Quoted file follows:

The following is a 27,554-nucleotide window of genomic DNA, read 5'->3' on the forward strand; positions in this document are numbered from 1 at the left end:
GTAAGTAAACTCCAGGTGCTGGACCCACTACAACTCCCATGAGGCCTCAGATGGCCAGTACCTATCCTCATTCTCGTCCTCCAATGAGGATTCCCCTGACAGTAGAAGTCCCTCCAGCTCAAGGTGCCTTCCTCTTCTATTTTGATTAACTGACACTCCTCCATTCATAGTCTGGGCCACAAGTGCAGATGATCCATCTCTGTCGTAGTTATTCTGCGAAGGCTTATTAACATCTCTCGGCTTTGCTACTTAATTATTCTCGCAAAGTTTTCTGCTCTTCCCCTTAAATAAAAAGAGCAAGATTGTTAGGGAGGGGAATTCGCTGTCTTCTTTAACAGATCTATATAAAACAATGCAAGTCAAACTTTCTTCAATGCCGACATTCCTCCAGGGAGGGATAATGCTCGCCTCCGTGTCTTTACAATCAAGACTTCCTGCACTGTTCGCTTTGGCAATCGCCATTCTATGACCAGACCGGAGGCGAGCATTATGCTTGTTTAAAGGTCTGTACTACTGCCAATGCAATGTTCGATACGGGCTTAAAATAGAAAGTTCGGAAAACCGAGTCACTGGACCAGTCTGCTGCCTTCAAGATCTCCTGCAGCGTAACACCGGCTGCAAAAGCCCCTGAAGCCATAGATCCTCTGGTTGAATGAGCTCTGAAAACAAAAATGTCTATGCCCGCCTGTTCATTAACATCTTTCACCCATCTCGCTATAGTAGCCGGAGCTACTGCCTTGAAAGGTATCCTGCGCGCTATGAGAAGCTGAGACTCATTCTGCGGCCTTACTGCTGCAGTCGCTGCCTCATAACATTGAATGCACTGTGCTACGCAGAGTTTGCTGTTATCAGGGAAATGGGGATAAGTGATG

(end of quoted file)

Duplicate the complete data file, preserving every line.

The following is a 27,554-nucleotide window of genomic DNA, read 5'->3' on the forward strand; positions in this document are numbered from 1 at the left end:
GTAAGTAAACTCCAGGTGCTGGACCCACTACAACTCCCATGAGGCCTCAGATGGCCAGTACCTATCCTCATTCTCGTCCTCCAATGAGGATTCCCCTGACAGTAGAAGTCCCTCCAGCTCAAGGTGCCTTCCTCTTCTATTTTGATTAACTGACACTCCTCCATTCATAGTCTGGGCCACAAGTGCAGATGATCCATCTCTGTCGTAGTTATTCTGCGAAGGCTTATTAACATCTCTCGGCTTTGCTACTTAATTATTCTCGCAAAGTTTTCTGCTCTTCCCCTTAAATAAAAAGAGCAAGATTGTTAGGGAGGGGAATTCGCTGTCTTCTTTAACAGATCTATATAAAACAATGCAAGTCAAACTTTCTTCAATGCCGACATTCCTCCAGGGAGGGATAATGCTCGCCTCCGTGTCTTTACAATCAAGACTTCCTGCACTGTTCGCTTTGGCAATCGCCATTCTATGACCAGACCGGAGGCGAGCATTATGCTTGTTTAAAGGTCTGTACTACTGCCAATGCAATGTTCGATACGGGCTTAAAATAGAAAGTTCGGAAAACCGAGTCACTGGACCAGTCTGCTGCCTTCAAGATCTCCTGCAGCGTAACACCGGCTGCAAAAGCCCCTGAAGCCATAGATCCTCTGGTTGAATGAGCTCTGAAAACAAAAATGTCTATGCCCGCCTGTTCATTAACATCTTTCACCCATCTCGCTATAGTAGCCGGAGCTACTGCCTTGAAAGGTATCCTGCGCGCTATGAGAAGCTGAGACTCATTCTGCGGCCTTACTGCTGCAGTCGCTGCCTCATAACATTGAATGCACTGTGCTACGCAGAGTTTGCTGTTATCAGGGAAATGGGGATAAGTGATG